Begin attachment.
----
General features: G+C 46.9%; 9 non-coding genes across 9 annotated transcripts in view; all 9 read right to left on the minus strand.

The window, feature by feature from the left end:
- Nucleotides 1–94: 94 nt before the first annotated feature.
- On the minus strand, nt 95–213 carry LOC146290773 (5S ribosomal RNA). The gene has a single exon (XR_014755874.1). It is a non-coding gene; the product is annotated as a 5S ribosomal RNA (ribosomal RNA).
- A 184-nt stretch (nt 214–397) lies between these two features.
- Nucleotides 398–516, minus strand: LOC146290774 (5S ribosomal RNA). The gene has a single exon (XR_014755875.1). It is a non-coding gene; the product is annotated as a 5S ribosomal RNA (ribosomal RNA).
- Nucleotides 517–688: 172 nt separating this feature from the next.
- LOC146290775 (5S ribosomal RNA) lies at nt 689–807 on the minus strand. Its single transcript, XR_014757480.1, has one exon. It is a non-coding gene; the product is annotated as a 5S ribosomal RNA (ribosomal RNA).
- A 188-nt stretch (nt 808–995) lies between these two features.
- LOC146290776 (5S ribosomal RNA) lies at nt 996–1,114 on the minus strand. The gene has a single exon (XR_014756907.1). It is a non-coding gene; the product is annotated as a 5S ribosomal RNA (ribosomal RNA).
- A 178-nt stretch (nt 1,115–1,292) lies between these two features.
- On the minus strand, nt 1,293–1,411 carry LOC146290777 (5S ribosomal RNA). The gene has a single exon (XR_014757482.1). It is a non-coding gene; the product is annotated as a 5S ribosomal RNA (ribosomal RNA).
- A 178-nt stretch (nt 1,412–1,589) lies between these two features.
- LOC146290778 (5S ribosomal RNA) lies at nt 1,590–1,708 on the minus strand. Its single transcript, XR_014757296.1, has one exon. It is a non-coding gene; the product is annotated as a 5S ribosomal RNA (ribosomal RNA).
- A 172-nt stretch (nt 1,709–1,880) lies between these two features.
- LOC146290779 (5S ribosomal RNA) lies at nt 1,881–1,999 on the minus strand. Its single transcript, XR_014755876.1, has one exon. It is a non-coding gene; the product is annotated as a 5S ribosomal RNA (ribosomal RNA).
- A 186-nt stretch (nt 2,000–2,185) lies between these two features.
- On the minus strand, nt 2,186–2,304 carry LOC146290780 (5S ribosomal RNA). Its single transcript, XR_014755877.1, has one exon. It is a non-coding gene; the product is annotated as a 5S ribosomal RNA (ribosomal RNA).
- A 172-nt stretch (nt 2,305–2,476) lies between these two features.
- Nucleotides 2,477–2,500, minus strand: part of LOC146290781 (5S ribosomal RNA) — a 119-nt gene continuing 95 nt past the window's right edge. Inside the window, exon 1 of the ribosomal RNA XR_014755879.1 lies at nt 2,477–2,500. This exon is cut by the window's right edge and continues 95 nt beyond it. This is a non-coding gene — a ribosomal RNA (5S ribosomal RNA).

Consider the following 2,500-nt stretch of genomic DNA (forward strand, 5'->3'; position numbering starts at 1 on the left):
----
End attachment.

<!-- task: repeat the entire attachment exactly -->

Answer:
General features: G+C 46.9%; 9 non-coding genes across 9 annotated transcripts in view; all 9 read right to left on the minus strand.

The window, feature by feature from the left end:
- Nucleotides 1–94: 94 nt before the first annotated feature.
- On the minus strand, nt 95–213 carry LOC146290773 (5S ribosomal RNA). The gene has a single exon (XR_014755874.1). It is a non-coding gene; the product is annotated as a 5S ribosomal RNA (ribosomal RNA).
- A 184-nt stretch (nt 214–397) lies between these two features.
- Nucleotides 398–516, minus strand: LOC146290774 (5S ribosomal RNA). The gene has a single exon (XR_014755875.1). It is a non-coding gene; the product is annotated as a 5S ribosomal RNA (ribosomal RNA).
- Nucleotides 517–688: 172 nt separating this feature from the next.
- LOC146290775 (5S ribosomal RNA) lies at nt 689–807 on the minus strand. Its single transcript, XR_014757480.1, has one exon. It is a non-coding gene; the product is annotated as a 5S ribosomal RNA (ribosomal RNA).
- A 188-nt stretch (nt 808–995) lies between these two features.
- LOC146290776 (5S ribosomal RNA) lies at nt 996–1,114 on the minus strand. The gene has a single exon (XR_014756907.1). It is a non-coding gene; the product is annotated as a 5S ribosomal RNA (ribosomal RNA).
- A 178-nt stretch (nt 1,115–1,292) lies between these two features.
- On the minus strand, nt 1,293–1,411 carry LOC146290777 (5S ribosomal RNA). The gene has a single exon (XR_014757482.1). It is a non-coding gene; the product is annotated as a 5S ribosomal RNA (ribosomal RNA).
- A 178-nt stretch (nt 1,412–1,589) lies between these two features.
- LOC146290778 (5S ribosomal RNA) lies at nt 1,590–1,708 on the minus strand. Its single transcript, XR_014757296.1, has one exon. It is a non-coding gene; the product is annotated as a 5S ribosomal RNA (ribosomal RNA).
- A 172-nt stretch (nt 1,709–1,880) lies between these two features.
- LOC146290779 (5S ribosomal RNA) lies at nt 1,881–1,999 on the minus strand. Its single transcript, XR_014755876.1, has one exon. It is a non-coding gene; the product is annotated as a 5S ribosomal RNA (ribosomal RNA).
- A 186-nt stretch (nt 2,000–2,185) lies between these two features.
- On the minus strand, nt 2,186–2,304 carry LOC146290780 (5S ribosomal RNA). Its single transcript, XR_014755877.1, has one exon. It is a non-coding gene; the product is annotated as a 5S ribosomal RNA (ribosomal RNA).
- A 172-nt stretch (nt 2,305–2,476) lies between these two features.
- Nucleotides 2,477–2,500, minus strand: part of LOC146290781 (5S ribosomal RNA) — a 119-nt gene continuing 95 nt past the window's right edge. Inside the window, exon 1 of the ribosomal RNA XR_014755879.1 lies at nt 2,477–2,500. This exon is cut by the window's right edge and continues 95 nt beyond it. This is a non-coding gene — a ribosomal RNA (5S ribosomal RNA).

Consider the following 2,500-nt stretch of genomic DNA (forward strand, 5'->3'; position numbering starts at 1 on the left):